Syria

Warplanes were pounding rebel-held areas of Aleppo hours after Syria's government launched a new offensive amid the collapse of a cease-fire earlier this week — and internationally renowned rescue volunteers say their centers are being targeted by the airstrikes.

The regime announced the offensive on state media Thursday. "A Syrian military official said airstrikes and shelling in Aleppo might continue for an extended period and the operation will expand into a ground invasion of rebel-held districts," The Associated Press reported, quoting Syrian state media.

At least five emergency medical workers were said to have been killed in airstrikes near the northern city of Aleppo on Tuesday, following the collapse of a fragile cease-fire in Syria.

On a bright spring afternoon this May, Tom Charles drove to Newark International Airport to pick up a family of Syrian refugees. Charles is an attorney and a bank consultant, devoted to data and details, but he had scant information on the family that would become part of his life for the next year.

He was also sure the Syrian family knew nothing about his team from Nassau Presbyterian Church, who would drive them from the airport to a donated house in Princeton, N.J.

Four days after Secretary of State John Kerry announced — with many notes of caution — a new U.S.-Russia deal on a cease-fire in Syria, he tells NPR's Steve Inskeep that it is the best option, and one to which the U.S. remains committed.

"What's the alternative?" he asks. Without the deal, he suggests, there would be even more deaths in a conflict that already has killed nearly 500,000 people.

A Syrian cease-fire went into effect at sundown on Monday, at approximately 11:45 a.m. EDT.

Just hours before the start of the planned cease-fire, Syrian President Bashar Assad announced on state media that he plans to "reclaim every area from the terrorists," The Associated Press reports. Assad's government had earlier indicated it would abide by the negotiated truce.

At a news conference in Geneva late Friday, U.S. Secretary of State John Kerry announced the beginnings of a peace plan for Syria, reports NPR's Alice Fordham.

Kerry was joined in the cease-fire announcement by Sergey Lavrov, Russia's foreign minister.

"The United States is going the extra mile here because we believe that Russia, and my colleague, have the capability to press the [Bashar] Assad regime to stop this conflict and come to the table and make peace," Kerry said.

The deal will be implemented at sundown on Monday, Lavrov said.

Libertarian presidential nominee Gary Johnson asked a television interviewer today, "What is Aleppo?" betraying a lack of interest or even superficial knowledge of the civil war in Syria that's been raging for more than five years.

The question came during an interview on MSNBC's "Morning Joe." Panelist Mike Barnicle asked the two-time libertarian nominee and former governor of New Mexico, "What would you do if you were elected, about Aleppo?"

Syria's government is once again facing accusations of using chemical weapons against civilians, with reports of a chlorine gas attack Tuesday in the divided city of Aleppo.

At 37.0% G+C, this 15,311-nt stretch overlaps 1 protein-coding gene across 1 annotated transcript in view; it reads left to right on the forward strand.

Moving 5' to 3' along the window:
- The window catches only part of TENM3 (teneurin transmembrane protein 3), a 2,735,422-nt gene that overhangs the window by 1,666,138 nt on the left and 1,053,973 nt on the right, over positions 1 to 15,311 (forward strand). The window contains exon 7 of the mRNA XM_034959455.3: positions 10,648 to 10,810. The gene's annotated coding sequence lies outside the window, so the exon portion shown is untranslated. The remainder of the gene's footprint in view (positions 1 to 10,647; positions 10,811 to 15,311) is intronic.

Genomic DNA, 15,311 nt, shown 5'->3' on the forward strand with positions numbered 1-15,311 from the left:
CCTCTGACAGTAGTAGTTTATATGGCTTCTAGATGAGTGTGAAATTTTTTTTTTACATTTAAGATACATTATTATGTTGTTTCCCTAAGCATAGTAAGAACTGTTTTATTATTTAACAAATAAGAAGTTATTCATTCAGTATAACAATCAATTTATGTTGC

"Activists and doctors say the chlorine was dropped in an airstrike on a rebel-held part of Aleppo, affecting about 100 people," NPR's Alice Fordham reports on Morning Edition.

The aerial footage shows bright beach umbrella, palm trees, swimming families, jet skis. The sun is shining. The music is upbeat.

The message? "Syria: Always Beautiful."

Over the last few weeks, the Syrian government's Ministry of Tourism has released more than a dozen videos on Youtube, each promoting the charms of Syria as a travel destination.

One video spotlights ancient ruins — with no acknowledgment that many cities in Syria are new ruins, destroyed by the brutal civil war raging there.

President Obama met with his Russian counterpart on the sidelines of the G-20 summit in China, negotiating over a proposal to cooperate in the war in Syria.

But the diplomatic efforts were unsuccessful, Obama said at a press conference on Monday.

"Given the gaps of trust that exist, that's a tough negotiation, and we haven't yet closed the gaps in a way where we think it would actually work," he said.

After four years of siege and bombardment, the evacuation is underway of civilians and rebels from embattled Daraya, southwest of Syria's capital Damascus.

Turkish troops crossed into Syria early Wednesday, carrying out airstrikes and launching artillery fire to clear ISIS militants from a border area in coordination with the U.S.-led coalition.

Turkish Rules Leave Syrian Refugee Children In Limbo

Aug 24, 2016

Aref al-Krez has the look of a young, laid-back guy with well-coiffed hair, stylish clothes and carefully cultivated stubble.

But the 24-year-old Syrian refugee and father of a young daughter has a world of worries about her future and his role in it.

Like so many Syrians now living in Turkey, Krez faces huge bureaucratic hurdles while trying to obtain the right government-issued documents that prove his daughter is actually his.

Like hundreds of thousands of Syrians fleeing the long war back home, 25-year-old Firas Awad endured a dangerous sea journey and a long trek through much of Europe to reach Germany, where he's staked his future.

He and his 18-year-old wife, Tamam Aldrawsha, who are both from the city of Homs, now live in what used to be a country inn and restaurant, in a tiny, forested village north of Berlin called Klosterheide, population 280.

Surrounded by shouting, he's completely silent.